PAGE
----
On Thu, 04 Dec 1997 17:59:53 +0000, James O Flynn
>> But how much of this has anything to do with KDE?
>> T And a new, less powerful, permission system is quite
>> orthogonal to whether a distribution uses KDE or not.
>quite right. That's why I said "what would be cool". The idea of a new
>distribution is unecessary, I like kde as a desktop and an existing
>distrib with a kde setup would be nice, more over as an effective PC OS
>for the ordinary user, something based around linux/kde, but without a
>full weight unix system, as this would be unecessary, would be quite
>cool. It would be effectively be a freely available OS/2 / Windows/Mac
>replacement the average user could cope with and like.
If there were to be a better configuration system to surround X that
would make it on the whole easier to work with, that would indeed be
Again, KDE is orthogonal to that.
Major X problems include:
a) So which defaults are coming from where?
b) Where *are* those xauth settings being set?
c) And what's making it pick *this* resolution?
These *aren't* resolved by anything I see in KDE.
Quote:>Linux is a Unix/NT/VMS replacement more than a Windows replacement. It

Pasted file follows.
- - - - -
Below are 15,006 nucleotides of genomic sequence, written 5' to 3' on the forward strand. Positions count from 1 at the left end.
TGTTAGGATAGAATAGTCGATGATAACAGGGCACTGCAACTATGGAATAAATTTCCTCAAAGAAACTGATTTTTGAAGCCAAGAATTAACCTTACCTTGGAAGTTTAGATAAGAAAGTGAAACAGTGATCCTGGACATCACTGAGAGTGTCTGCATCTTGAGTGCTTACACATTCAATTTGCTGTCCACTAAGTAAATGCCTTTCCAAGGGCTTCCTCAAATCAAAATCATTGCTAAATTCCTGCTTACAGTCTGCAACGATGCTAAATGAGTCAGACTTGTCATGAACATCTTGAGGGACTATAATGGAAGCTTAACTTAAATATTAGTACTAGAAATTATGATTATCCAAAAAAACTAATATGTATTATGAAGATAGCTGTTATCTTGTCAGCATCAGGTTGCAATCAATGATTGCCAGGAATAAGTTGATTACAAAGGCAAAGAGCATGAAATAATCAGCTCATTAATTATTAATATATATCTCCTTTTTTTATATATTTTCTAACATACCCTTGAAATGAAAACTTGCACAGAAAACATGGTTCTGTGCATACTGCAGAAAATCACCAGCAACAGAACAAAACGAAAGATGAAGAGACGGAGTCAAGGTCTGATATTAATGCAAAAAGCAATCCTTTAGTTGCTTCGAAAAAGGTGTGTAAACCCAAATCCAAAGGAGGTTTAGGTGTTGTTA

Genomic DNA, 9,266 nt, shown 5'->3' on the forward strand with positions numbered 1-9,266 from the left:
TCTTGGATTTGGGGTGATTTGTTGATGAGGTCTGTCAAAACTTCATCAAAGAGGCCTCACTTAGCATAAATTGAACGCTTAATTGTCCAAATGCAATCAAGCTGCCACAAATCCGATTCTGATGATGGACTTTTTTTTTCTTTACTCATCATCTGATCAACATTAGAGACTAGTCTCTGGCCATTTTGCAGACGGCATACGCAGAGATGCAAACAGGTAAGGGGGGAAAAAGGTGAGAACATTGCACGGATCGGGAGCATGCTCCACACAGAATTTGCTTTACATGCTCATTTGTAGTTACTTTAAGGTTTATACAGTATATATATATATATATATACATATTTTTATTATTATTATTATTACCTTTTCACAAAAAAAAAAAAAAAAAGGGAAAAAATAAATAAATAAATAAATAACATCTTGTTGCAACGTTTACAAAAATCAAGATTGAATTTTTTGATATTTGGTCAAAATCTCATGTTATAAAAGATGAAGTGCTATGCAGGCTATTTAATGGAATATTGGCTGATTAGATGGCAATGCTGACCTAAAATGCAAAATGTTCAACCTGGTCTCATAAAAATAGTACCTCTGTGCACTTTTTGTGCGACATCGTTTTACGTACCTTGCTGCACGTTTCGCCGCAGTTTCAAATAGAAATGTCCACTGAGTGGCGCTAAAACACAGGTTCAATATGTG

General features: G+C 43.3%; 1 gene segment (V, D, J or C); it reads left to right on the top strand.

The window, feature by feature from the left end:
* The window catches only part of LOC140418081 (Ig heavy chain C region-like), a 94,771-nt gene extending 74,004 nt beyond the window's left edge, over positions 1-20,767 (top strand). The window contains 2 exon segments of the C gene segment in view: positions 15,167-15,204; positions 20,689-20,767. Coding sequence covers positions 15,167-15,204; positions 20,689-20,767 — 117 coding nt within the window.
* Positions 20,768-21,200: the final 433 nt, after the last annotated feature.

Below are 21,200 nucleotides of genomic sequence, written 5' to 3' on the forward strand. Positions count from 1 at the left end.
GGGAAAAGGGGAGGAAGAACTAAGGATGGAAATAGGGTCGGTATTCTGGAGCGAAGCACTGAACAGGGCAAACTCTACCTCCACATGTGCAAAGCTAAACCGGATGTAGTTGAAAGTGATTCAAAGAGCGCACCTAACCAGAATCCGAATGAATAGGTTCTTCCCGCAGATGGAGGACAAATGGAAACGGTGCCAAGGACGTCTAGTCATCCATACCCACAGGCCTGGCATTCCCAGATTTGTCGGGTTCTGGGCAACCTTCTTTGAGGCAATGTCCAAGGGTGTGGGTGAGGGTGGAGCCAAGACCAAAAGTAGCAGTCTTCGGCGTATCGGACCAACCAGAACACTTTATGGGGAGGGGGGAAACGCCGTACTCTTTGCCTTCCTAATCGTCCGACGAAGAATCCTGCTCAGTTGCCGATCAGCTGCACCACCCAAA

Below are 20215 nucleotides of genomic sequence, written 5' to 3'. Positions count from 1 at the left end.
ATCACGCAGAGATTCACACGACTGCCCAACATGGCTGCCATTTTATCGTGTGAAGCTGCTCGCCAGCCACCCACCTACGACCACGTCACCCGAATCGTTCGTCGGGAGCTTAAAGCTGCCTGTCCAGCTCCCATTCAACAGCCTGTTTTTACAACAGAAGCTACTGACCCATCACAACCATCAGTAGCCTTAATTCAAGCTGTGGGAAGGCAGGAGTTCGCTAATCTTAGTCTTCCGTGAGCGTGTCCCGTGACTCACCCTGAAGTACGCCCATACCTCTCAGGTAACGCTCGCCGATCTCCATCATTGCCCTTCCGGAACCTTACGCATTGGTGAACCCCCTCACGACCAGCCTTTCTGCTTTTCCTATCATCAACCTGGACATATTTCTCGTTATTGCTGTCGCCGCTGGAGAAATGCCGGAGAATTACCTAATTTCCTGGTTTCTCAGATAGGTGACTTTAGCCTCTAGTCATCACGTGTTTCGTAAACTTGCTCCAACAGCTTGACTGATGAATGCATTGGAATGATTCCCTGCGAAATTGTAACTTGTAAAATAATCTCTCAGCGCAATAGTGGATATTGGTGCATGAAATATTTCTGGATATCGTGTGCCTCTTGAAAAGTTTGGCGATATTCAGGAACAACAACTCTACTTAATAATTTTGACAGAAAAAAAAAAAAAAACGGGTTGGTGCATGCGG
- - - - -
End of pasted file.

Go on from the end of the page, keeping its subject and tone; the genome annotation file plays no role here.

>is a little overwhelming to the non-technical. I think that with a
>"nifty" interface, ie kde, there might be an niche for a free
>single-user personal OS. I also feel, maybe for subversive reasons, that
>we should make it our duty to make such a thing available to people.
KDE may be useful once X is up and running, but the things that make X
hard to configure aren't resolved by any of the things I see KDE doing.
The "nifty" interface may come as KDE develops; I suspect that things
like Caldera's "COAS" may prove more crucial.
Windows95, Word97, Excel95: With all the criticisms of Microsoft, at
least they provide "best-before" dating on many of their products...